“ With echoes of the time-honored classic, ”Lord of the Flies,” Bonnie Dobkin’s “Neptune’s Children” is the story of what happens when children are left to their own devices for far too long. In “Neptune’s Children,” rather than being deserted on an island by the fluke of a plane crash, the children on the Isles of Wonder are survivors of a plague- a result of biological warfare that took casualties in every adult on the planet, and none of the children. Now, secluded on five islands that once functioned as an amusement park, the children and young teens begin to get organized. Each island holds its own personalities, and at the center of it all sits the island of Atlantis. At the heart of Atlantis, ruling over all the orphaned children, is King Neptune, a young teen with the skills to lead a few thousand others into prosperity. But, as with all societies, the decisions of the leaders aren’t always made with the interests of the people at heart.
This book is a great post-apocalyptic novel. I loved the idea of a child force organizing themselves into a society, and it was particularly interesting that the book spanned a long time period of over a year, because it showed more of how the society ultimately grew and developed. There are practical hardships addressed that often go overlooked in similar novels. Also, the horrors of the plague and the resulting traumatized survivors are all wrapped in a gilded frame of wonder. More accurately, the Isles of Wonder. The Isles of Wonder reveal themselves throughout the book to be ever increasingly intricate and beautiful, in contrast to the darkness of the book’s other content. I would suggest this to people who like survivor books or post-apocalyptic stories, perhaps those who like things such as the hunger games. ”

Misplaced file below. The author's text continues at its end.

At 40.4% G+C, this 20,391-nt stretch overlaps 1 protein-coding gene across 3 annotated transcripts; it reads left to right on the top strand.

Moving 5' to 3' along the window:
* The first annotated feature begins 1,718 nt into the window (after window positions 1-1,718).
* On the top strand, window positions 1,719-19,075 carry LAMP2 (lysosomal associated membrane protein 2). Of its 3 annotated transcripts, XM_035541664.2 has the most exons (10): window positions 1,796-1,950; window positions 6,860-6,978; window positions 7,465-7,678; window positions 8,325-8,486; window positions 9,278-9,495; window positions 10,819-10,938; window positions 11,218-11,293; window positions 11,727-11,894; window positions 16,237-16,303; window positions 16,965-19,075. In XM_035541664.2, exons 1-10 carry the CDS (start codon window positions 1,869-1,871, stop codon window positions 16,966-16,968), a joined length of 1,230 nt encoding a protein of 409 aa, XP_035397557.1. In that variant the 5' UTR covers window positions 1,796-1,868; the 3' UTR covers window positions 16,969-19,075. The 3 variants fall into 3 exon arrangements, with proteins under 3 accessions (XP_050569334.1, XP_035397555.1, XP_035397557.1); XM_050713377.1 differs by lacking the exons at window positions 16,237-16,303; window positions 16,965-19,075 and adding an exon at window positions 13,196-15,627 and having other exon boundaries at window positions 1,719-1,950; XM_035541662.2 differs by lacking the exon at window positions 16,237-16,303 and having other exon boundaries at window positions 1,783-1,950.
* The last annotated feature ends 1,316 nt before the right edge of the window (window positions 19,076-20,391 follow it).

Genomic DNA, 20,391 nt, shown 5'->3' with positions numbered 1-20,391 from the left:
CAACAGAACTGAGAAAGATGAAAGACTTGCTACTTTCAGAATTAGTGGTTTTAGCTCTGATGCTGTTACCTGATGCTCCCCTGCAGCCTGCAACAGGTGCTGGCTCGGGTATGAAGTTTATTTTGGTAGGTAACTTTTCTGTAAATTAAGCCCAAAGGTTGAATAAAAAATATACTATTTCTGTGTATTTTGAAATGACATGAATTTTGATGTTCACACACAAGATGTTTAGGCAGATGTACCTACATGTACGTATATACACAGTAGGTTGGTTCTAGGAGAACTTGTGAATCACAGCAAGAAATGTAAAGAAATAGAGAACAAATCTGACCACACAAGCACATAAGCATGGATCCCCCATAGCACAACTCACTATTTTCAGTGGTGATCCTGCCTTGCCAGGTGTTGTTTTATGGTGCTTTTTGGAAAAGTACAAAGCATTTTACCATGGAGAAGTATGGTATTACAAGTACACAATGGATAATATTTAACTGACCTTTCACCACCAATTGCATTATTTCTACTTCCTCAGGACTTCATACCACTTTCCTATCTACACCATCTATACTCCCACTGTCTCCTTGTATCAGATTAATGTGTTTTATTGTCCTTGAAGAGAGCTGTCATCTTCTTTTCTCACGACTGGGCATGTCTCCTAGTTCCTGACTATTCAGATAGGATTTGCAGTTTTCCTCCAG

KayaBillotte wrote this review Wednesday, February 6, 2013.